Actually, this one started out quite difficult (I assume because of my class choices, I picked four of the eight in-game classes and stuck with them) and got easier. By the endgame I was basically untouchable due to my build and weapons. When I said in the comments of the last post that there was a scarcity of healing... well, my builds were kinda messed up I suppose. There ARE ways to heal and regen if you ferret them out. My Soldier was regenning big chunks of her health every time she taunted enemies, and The Prototype was tossing out regens with haiku, and my little Chaos Muffin's armor had a "heal if you..." condition that I kept triggering...

I just had a really good time with this one, good enough that I kind of want to go through again with a party composed of the OTHER four classes someday.

Not right now, but someday.
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What do you get if you cross the Dirty Pair, Gall Force, Wizardry, and Shadowrun?

Apparently you get my Starcrawlers campaign.

Starcrawlers is a mostly-randomly-generated (the story missions are fixed) sci-fi dungeon crawl game. Your team of four disenfranchised mercenaries for hire get wrapped up in a tale of political and corporate manuevering. They also shoot a lot of space pirates on board ships and shoot a lot of security robots in corp office buildings.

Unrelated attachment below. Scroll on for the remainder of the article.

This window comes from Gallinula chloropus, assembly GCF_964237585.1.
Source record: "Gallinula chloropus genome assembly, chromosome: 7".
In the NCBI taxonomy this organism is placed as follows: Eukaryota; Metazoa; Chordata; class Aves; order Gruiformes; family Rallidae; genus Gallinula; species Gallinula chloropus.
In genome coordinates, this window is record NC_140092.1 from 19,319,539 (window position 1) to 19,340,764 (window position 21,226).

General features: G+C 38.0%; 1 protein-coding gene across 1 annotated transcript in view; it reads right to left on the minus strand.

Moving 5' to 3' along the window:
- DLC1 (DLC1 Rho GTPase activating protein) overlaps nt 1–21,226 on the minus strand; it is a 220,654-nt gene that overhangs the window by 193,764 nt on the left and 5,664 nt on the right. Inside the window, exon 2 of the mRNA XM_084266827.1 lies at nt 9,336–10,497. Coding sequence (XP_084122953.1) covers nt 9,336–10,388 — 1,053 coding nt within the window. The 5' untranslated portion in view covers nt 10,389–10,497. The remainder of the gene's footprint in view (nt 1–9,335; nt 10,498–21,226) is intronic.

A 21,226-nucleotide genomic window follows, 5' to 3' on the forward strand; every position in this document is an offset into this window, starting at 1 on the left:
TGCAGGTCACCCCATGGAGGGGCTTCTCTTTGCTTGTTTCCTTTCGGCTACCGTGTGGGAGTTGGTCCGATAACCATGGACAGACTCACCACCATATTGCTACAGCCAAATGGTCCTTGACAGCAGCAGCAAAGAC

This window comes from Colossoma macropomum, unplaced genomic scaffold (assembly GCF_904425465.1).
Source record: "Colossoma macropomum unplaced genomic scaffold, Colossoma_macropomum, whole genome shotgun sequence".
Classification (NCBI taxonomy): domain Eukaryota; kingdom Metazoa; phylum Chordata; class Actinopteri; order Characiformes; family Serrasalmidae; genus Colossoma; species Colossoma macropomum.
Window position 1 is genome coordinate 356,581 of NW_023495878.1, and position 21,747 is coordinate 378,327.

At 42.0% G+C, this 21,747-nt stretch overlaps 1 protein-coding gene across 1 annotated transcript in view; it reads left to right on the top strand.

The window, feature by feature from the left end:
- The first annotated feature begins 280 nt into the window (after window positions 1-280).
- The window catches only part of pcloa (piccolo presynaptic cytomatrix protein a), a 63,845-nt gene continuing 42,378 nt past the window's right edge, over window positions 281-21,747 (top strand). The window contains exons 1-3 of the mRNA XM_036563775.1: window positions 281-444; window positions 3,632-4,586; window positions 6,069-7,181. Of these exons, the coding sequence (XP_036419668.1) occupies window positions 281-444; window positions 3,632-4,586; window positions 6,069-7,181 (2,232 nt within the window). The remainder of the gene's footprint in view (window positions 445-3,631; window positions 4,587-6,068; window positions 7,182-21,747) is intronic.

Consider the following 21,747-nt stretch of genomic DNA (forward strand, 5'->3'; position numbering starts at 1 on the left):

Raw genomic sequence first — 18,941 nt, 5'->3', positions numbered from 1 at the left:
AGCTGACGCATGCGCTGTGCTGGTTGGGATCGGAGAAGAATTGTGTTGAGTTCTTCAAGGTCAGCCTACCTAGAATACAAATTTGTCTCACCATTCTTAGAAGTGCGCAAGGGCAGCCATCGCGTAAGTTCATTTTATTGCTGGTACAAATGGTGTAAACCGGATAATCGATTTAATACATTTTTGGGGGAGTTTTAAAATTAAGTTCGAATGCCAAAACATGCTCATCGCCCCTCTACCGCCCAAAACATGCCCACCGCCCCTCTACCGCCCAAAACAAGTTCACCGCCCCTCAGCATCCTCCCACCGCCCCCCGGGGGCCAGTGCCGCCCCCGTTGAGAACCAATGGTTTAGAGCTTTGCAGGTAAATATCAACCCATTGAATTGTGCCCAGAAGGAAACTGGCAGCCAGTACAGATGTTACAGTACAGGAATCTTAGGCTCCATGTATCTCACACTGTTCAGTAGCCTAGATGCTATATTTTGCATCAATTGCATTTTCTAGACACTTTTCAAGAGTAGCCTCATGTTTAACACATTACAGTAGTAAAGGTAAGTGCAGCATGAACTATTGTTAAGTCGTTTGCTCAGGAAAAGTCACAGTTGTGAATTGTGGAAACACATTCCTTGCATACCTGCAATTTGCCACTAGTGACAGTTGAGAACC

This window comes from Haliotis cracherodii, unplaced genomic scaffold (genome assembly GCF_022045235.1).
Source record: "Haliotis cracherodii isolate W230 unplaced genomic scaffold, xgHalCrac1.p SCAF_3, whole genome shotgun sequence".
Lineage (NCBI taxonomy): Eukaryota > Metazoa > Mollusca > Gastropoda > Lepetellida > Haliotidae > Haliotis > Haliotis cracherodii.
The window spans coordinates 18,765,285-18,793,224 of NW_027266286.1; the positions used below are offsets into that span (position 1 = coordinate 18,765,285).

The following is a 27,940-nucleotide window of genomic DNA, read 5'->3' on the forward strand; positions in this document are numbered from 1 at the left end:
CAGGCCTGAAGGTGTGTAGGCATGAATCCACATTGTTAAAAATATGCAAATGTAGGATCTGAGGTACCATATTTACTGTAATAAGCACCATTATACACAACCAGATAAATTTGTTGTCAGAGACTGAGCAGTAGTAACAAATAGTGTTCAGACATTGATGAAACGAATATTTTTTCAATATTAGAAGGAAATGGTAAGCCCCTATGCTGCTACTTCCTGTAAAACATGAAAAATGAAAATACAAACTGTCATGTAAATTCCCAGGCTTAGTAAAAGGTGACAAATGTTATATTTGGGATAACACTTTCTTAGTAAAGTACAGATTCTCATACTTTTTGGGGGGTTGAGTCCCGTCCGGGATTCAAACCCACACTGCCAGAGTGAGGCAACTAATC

It's not ALL shooting. For example, my engineer carries a sledgehammer.

Really though, the turning point for THIS run of the game came before I started, when I decided that I was not going to take this overly seriously. To aid in my quest to not take this game seriously, I yoinked an anime picture pack off ye internet, because nothing says unserious like adorable anime girls with heavy weaponry.

(I gotta be 100% honest: Yes. I looked for furry art FIRST.)

Armed with stolen anime and my own dumb dumb dumb sense of humor, I rolled some characters. Let's meet the team.
Cut in case you don't care about my dumb anime fanfiction. )
So that's the team. Lunatics fighting for the right to be free of corporate control but also to shop at Galaxymart for all your shopping needs, to rid space of the yolks of biopharma corps but also to get nifty tote bags when they donate to that animal rights group that runs all those ads, to stop oppression in space but also for free concert tickets and an autographed poster with every few missions they run for that social media site.

They really need a Megumi Hayashiba theme song is all I'm saying..
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Kero Blaster is a game where you are a frog (Kero) and you have a Blaster (gun). You work for the Cat & Frog company. You are the custodian.

An infestation of something called Negativus Legatia described offhanded by an NPC as "pieces of your past that have been cast off" is clogging up the servers. Your job is to take your blaster and go shoot it all until there isn't any more.